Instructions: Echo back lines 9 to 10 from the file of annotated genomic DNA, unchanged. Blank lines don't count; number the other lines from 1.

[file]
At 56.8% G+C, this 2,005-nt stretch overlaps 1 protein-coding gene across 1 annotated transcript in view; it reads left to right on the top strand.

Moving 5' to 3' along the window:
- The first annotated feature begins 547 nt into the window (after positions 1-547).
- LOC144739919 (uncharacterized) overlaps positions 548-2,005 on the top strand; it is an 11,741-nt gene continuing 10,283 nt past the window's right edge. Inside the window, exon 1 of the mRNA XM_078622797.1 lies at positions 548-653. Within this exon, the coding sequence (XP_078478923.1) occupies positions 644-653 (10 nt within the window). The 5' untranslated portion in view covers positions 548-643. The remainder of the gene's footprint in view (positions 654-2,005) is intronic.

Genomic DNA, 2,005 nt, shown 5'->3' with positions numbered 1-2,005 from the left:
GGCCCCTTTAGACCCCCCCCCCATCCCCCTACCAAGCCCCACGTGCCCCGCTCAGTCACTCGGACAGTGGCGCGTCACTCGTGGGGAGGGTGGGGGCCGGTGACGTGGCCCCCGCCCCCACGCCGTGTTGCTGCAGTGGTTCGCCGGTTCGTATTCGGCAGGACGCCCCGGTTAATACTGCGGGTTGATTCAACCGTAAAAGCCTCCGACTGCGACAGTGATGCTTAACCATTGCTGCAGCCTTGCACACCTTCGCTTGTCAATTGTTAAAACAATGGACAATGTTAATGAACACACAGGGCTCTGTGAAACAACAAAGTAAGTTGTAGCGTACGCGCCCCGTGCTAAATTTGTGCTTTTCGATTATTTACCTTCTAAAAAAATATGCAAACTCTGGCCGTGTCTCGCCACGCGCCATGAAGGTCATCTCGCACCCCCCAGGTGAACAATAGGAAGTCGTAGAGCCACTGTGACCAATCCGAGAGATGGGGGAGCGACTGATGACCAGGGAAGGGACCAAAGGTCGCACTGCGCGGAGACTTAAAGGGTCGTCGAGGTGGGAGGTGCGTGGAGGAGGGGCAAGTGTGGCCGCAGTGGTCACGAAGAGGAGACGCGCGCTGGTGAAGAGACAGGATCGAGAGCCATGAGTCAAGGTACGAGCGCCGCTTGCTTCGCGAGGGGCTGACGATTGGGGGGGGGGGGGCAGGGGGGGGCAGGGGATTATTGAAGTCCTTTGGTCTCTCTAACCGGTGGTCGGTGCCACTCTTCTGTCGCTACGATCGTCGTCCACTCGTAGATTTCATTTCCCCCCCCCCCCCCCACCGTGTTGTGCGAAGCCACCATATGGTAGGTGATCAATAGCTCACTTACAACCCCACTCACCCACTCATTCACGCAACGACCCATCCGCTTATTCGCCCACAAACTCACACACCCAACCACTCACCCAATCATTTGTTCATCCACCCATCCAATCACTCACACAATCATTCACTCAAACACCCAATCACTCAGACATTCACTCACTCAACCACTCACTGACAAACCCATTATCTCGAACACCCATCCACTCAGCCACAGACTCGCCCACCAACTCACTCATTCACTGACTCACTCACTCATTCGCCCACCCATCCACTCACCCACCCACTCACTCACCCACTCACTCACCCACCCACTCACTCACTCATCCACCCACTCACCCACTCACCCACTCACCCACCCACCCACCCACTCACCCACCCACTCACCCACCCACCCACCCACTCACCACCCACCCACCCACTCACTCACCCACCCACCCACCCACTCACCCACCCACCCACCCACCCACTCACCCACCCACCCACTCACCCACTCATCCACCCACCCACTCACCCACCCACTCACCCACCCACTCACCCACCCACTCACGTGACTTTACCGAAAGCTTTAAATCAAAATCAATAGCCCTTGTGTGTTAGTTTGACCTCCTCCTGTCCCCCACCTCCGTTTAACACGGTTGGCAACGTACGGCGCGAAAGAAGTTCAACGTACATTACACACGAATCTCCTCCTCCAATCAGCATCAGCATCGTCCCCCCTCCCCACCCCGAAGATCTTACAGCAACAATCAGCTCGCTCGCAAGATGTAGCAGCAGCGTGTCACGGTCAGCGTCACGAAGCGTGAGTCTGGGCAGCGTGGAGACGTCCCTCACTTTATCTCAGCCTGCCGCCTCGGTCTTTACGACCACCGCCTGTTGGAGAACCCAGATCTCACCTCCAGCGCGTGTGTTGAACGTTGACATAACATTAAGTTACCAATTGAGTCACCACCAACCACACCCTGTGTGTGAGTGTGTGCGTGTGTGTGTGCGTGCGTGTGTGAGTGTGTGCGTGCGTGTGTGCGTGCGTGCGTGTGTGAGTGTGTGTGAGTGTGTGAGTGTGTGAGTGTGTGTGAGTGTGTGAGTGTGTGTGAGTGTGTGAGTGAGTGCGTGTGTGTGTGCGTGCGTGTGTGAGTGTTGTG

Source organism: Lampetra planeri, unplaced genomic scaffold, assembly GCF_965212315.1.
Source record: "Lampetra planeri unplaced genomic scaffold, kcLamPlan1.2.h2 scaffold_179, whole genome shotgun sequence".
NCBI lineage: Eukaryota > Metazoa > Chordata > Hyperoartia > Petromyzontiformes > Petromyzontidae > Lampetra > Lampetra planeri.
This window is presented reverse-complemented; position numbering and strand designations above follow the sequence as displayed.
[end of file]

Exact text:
NCBI lineage: Eukaryota > Metazoa > Chordata > Hyperoartia > Petromyzontiformes > Petromyzontidae > Lampetra > Lampetra planeri.
This window is presented reverse-complemented; position numbering and strand designations above follow the sequence as displayed.